Uh-oh! My home appraisal came in low! Now what?

Congrats, you beat out many other offers to win the home of your dreams! All the other offers were over the list price just like yours, but your lender’s appraisal came in below the purchase price. Now what?

This is a scenario which is becoming more common in our Central Oregon market and other hot real estate markets across the country. What does this mean for your home purchase and what is the resolution?

First off, a home appraisal is an opinion of value from a licensed appraiser who is hired by a lender. Banks and lenders will not loan more money than what their appraiser’s opinion of value comes back at. Therefore, when a home’s appraisal comes in below the agreed upon purchase price, there is a value difference called an appraisal gap. Purchase contracts used by Realtors have a financing contingency in place to protect the buyer and the lender which in part states, “Lender’s appraisal shall not be less than the Purchase Price.” If the appraised price is not at or above the purchase price, leaving an appraisal gap, the buyer and seller find themselves at a negotiation point to resolve the difference.

For example, let’s say from the above scenario that you offered $500,000 on a home which was listed at $475,000. You have some cash reserves and do not want to pay private mortgage insurance, (PMI) so you offered to put down 20% of the total purchase price, $100,000.  (PMI protects the lender in case a buyer defaults on the loan but is not required with at least 20% of the purchase price down.) Both you and the seller are very happy and comfortable with the purchase price and terms as agreed. Unfortunately, here comes a curveball! Your lender’s appraisal came back with a value of $480,000. Based upon your 20% down conventional loan, the bank will now only loan you 80% of $480K which is $384,000. You now have an appraisal gap. If you will still want to avoid paying PMI, you need to come up with an additional $16,000 in cash to close (a total of $116,000; the difference between $384,000 and $500,000) or negotiate with the sellers to lower the purchase price to make up the difference. If no mutual agreement is met, you’ll be forced to restructure the loan with less down and pay PMI or walk away from your dream home.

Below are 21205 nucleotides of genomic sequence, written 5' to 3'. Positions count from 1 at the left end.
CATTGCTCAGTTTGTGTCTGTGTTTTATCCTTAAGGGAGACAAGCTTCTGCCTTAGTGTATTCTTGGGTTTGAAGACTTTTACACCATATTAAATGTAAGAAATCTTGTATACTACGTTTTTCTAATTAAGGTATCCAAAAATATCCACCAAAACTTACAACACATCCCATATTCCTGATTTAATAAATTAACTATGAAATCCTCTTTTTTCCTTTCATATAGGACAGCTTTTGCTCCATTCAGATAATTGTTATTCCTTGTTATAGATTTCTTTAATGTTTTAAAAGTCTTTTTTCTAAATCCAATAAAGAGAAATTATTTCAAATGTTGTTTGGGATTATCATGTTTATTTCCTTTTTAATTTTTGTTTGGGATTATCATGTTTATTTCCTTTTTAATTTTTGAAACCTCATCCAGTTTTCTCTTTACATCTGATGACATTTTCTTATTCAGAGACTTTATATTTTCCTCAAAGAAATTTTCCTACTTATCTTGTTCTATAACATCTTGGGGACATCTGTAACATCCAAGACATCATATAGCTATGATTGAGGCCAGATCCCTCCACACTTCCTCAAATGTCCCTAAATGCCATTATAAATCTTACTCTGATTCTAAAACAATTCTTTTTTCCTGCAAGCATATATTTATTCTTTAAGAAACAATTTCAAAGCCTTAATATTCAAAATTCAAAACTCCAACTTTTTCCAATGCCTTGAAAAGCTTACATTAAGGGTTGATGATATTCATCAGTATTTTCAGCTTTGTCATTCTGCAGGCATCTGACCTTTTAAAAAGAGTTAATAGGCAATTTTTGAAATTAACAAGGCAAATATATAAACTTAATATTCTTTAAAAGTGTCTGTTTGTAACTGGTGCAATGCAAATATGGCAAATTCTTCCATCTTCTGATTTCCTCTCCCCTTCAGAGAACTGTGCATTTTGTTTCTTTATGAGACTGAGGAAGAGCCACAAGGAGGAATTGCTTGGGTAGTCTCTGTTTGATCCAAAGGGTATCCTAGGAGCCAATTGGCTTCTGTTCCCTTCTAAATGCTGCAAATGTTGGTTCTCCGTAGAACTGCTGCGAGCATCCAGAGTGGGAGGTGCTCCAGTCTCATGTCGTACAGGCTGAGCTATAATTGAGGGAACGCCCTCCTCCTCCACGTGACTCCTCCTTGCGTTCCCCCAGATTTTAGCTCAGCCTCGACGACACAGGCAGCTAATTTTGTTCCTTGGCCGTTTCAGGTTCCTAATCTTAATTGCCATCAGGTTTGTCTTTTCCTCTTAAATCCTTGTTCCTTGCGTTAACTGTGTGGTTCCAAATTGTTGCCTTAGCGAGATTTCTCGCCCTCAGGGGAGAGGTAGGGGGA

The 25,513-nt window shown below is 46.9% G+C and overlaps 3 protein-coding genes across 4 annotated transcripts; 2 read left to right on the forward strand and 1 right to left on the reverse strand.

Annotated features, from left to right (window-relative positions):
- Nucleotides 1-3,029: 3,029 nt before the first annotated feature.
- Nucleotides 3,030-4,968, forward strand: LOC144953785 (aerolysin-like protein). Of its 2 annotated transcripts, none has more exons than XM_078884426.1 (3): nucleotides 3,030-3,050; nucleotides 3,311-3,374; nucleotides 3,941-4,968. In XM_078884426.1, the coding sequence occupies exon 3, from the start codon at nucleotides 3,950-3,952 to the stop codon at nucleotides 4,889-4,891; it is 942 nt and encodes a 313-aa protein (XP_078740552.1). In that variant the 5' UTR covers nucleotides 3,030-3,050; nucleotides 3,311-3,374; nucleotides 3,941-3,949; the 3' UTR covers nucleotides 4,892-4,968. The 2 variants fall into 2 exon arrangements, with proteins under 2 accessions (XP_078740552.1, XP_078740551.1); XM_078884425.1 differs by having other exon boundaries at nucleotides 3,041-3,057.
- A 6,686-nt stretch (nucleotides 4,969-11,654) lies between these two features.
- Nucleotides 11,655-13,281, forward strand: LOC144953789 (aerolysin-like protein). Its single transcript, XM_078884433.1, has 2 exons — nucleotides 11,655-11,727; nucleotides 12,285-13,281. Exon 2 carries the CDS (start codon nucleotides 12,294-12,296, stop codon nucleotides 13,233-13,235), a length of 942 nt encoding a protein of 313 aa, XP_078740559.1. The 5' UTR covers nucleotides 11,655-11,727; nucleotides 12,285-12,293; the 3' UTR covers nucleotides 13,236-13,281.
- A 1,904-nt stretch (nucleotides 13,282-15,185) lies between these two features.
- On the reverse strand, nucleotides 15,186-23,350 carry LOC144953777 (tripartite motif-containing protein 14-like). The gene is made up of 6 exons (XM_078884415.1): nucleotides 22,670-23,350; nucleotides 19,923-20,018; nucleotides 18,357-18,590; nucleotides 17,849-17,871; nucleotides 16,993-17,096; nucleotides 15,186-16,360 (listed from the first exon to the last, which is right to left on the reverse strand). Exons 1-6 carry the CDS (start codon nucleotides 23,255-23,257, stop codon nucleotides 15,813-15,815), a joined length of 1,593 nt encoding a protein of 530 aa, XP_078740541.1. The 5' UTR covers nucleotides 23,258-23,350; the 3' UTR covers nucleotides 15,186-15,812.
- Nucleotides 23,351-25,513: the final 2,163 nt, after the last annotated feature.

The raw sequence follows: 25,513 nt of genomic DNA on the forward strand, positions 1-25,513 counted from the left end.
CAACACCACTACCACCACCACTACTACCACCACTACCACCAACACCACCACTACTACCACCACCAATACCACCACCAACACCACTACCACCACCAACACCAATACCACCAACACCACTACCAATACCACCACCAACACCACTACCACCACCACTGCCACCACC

The appraisal gap on a purchase using a low or minimum down payment loan can be a deal killer if a buyer does not have additional cash to close and a seller is not willing to concede on their bottom line. Consider the same scenario but with a 3% or 5% down payment. With a 3% down loan, the down payment stretches from $15,000 to $34,400 and with a 5% down loan, the down payment stretches from $25,000 to $44,000!

In a strong seller’s market with quickly appreciating prices, the odds are not in your favor to negotiate any type of concession from the seller. So why and how can this happen? Why should an appraiser’s valuation be different than what the market is eagerly offering? Here is your answer – A lender’s appraisal can only take into account past sales. When home prices are appreciating quickly and buyers are bidding prices upward, lender appraisals simply cannot keep up with the market trend. This is especially true in markets where inventory (housing supply) is extremely limited. There just are not enough recently sold comparable homes for appraisers to use in supporting agreed upon purchase prices.

If you are faced with an appraisal gap, you and your Realtor do have the option of challenging the appraisal or you may be able to order a new appraisal altogether. Both of these options can take time and ordering a new appraisal will cost more money. Unfortunately, the likelihood of winning a challenge is low, unless an appraiser has missed some obvious comps or information affecting the value. Your Realtor and lender can help you determine whether or not an appraisal should be challenged or if ordering a new appraisal is warranted.

If you are a buyer or a seller in this market, we strongly advise you to have expert Realtor representation. Appraisal gaps can be a thorn in any transaction, but they should not be unexpected in our market. With proper planning, discussion and strategy, there are ways your Realtor can help you avoid or negotiate these scenarios.

If this market has your head spinning, we’re here to answer your questions, guide you through the process and offer you clarity, calmness and confidence. Call us anytime. We’ll be here.


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